Strive for greater mental control. Try sitting in a chair looking at your watch, thinking, "I am sitting here being aware of looking at my watch." See how long you can do this before your attention drifts to other thoughts. When you find your mind drifting after a few seconds, you can realize how badly you must track when you are attempting to do a set of concentration curls or focusing on driving the bar off your chest dynamically on the bench. We never really concentrate because what we are thinking of reminds us of something similar, and this in turn triggers a new thought, and so on and on. Psychologists call this the "flow of associations."

A common Yoga practice is to concentrate on a point between the eyes, and when the mind wanders, bring it back to attention. A fifteen minute session of this every morning will begin to teach you how to concentrate. Although an involuntary inner urging attempts to send you astray you can reject it by telling yourself, "I will succeed," or "I have unlimited ability." Many groups within Eastern cultures practice "chanting," the repetition of positive emotionally charged words over and over again powerful enough to replace useless associations. In this way the main thought prevails and the mind is locked on its objective. Thus, each task is accomplished fully, first one, then the nest. Completion reigns.

The second center is the heart, or emotional center. People take emotions for granted, often going from one negative state to another. Anger, hatred, resentment, jealousy, worry, fear and grief can drag you down. Negativity eats you away like dry rot. It also consumes energy that is deducted from your training efforts. Furthermore, when you express negative emotions you temporarily lose control over yourself, and it becomes easier for the same negative emotion to re-enter your weakened defenses.

Positive emotion means those feelings in the heart such as joy, love, truthfulness and courage. The body responds to them without resistance, and no energy is lost. In fact, an infusion of force results, and this always shows up as smooth progress in one's training efforts.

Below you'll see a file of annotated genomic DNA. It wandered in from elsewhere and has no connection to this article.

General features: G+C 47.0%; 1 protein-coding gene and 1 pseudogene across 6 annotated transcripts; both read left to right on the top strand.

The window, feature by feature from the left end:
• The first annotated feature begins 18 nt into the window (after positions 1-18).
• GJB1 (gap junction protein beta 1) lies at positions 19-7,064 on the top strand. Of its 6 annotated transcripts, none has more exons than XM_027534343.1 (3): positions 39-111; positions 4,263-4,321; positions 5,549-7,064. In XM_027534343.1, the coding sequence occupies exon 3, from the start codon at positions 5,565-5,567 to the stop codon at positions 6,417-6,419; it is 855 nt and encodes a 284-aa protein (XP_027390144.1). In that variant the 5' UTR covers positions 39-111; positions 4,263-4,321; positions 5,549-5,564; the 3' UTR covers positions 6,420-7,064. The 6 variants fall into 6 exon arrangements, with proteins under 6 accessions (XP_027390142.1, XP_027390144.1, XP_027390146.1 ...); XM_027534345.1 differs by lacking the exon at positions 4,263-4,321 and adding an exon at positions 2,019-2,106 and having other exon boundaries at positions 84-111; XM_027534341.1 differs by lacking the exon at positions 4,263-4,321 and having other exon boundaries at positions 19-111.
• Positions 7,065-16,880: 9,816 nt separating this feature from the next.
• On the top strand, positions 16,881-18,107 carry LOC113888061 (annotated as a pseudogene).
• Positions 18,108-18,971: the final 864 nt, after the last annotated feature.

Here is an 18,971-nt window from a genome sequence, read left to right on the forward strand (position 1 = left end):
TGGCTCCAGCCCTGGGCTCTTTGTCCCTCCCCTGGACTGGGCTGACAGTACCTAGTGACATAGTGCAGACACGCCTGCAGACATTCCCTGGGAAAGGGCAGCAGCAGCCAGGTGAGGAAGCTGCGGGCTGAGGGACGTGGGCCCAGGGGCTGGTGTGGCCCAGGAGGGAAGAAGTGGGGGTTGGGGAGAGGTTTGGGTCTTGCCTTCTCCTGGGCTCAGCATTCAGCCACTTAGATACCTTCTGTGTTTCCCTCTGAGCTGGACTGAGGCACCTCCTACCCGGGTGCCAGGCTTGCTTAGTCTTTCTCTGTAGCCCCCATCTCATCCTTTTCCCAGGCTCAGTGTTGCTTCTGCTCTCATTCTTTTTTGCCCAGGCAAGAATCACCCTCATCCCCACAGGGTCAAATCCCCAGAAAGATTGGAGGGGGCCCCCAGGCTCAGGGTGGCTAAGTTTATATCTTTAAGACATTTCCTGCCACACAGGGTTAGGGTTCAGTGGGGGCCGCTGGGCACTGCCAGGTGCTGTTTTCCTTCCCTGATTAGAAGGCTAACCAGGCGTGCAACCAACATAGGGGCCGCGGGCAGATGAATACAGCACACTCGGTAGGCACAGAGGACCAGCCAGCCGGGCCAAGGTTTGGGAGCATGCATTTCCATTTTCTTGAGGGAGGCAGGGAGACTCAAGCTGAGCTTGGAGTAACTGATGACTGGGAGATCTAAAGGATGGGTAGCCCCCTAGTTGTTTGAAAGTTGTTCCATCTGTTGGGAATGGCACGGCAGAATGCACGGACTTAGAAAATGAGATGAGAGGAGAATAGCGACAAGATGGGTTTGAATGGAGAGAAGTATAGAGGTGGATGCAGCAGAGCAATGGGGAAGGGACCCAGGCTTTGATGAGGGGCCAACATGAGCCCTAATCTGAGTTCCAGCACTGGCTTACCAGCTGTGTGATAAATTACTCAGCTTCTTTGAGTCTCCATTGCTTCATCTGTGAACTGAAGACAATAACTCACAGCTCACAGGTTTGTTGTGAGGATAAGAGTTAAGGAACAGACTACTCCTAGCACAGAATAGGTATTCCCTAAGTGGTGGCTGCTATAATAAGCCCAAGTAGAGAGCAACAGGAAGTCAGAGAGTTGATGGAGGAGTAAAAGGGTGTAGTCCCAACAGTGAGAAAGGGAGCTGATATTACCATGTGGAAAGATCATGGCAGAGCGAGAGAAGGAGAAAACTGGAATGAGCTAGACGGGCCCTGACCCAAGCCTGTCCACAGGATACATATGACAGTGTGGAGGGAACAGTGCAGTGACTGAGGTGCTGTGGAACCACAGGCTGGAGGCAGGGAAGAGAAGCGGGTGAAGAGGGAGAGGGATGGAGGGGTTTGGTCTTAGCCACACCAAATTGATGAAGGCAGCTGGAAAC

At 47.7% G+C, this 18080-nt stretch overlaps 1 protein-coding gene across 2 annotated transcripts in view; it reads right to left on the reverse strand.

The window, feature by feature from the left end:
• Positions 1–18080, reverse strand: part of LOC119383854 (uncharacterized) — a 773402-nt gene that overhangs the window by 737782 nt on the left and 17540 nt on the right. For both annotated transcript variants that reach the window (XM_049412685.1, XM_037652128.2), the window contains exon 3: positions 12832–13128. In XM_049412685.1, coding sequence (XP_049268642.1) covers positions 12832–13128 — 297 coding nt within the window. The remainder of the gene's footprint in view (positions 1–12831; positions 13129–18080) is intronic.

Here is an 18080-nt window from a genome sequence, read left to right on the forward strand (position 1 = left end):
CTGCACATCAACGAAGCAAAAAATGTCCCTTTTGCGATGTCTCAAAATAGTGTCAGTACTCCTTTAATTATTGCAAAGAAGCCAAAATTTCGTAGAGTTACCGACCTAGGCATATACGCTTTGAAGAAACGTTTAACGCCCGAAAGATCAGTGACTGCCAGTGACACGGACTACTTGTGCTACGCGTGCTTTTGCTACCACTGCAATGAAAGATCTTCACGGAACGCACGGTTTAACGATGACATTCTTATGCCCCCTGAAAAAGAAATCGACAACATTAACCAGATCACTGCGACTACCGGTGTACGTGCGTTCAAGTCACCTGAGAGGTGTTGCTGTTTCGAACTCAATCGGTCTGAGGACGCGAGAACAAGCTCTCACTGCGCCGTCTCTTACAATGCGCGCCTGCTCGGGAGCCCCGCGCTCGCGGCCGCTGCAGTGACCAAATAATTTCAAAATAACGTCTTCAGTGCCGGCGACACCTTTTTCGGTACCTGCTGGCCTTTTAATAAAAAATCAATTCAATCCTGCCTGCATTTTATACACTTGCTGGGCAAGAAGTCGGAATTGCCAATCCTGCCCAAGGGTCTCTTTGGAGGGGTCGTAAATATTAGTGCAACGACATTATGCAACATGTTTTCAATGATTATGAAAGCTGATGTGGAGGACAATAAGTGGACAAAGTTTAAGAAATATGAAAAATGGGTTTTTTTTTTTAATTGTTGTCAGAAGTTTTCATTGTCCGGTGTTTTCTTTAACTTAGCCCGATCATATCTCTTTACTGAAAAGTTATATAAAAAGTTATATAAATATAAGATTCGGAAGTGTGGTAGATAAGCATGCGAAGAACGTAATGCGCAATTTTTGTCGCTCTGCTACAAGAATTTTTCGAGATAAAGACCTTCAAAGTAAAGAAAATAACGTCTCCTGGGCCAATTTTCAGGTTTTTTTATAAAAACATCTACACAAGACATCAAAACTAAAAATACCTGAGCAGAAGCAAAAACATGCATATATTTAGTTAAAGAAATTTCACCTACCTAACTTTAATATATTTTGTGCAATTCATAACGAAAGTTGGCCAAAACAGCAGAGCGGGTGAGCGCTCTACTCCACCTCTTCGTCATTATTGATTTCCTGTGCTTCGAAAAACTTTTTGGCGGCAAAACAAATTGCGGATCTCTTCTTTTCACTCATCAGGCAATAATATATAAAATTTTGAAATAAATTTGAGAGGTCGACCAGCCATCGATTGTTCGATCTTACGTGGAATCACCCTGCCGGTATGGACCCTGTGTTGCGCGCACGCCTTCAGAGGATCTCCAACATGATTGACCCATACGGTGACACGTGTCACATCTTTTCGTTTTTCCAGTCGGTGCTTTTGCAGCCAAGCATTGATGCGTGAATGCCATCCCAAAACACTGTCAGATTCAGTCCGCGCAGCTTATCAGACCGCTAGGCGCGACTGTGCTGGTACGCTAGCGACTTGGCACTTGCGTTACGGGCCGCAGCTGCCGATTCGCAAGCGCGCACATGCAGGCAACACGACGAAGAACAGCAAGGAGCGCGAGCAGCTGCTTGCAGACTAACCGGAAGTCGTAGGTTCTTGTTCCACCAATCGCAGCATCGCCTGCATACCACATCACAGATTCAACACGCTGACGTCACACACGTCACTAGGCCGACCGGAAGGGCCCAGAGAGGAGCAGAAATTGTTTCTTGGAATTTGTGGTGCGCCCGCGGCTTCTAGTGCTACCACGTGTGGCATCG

Try always to stay positive. Don't let anyone or anything bring you down. Don't become attached to things. Don't be ruled by objects. Search for true happiness which is a feeling that comes from within you.

According to Newton's Third Law of Motion, for every action there is an equal and opposite reaction. Although this is a physical law, it applies to you when you do something for others unselfishly. The dividend of this kind of action is pure bliss. The secret of high positive emotion lies in giving. As a teacher I get a singular thrill out of showing a novice bodybuilder a new twist in his training even though it means a break in my own intense workout. Giving of time is one of the greatest gifts.

The third center is hara, or physical center. Since the body is something we can see and touch, it is essential that we bring it under control. People judge us by our physical appearance because this is what we must first show them. The beginning of any communication you have with anyone, in many cases, depends on how they regard you physically. A perfectly developed and healthy body opens the door to fulfilling contact. Nor should age be of any consequence. With training as a lifelong habit be positively assured that as you get older, you get better.

As a physical culturist who has practiced many different forms of exercise, I continue to feel that weight training is the most effective means of exercise because not only does it build and tone muscle, but gives a comparable improvement to the circulatory system as well.

I will continue to train with weights because I feel bodybuilding is essential to the development of three centered awareness. My efforts to bring intellectual, emotional, and physical functions into balance have helped me to know myself a little better.

How well do you know yourself?   

Blog Archive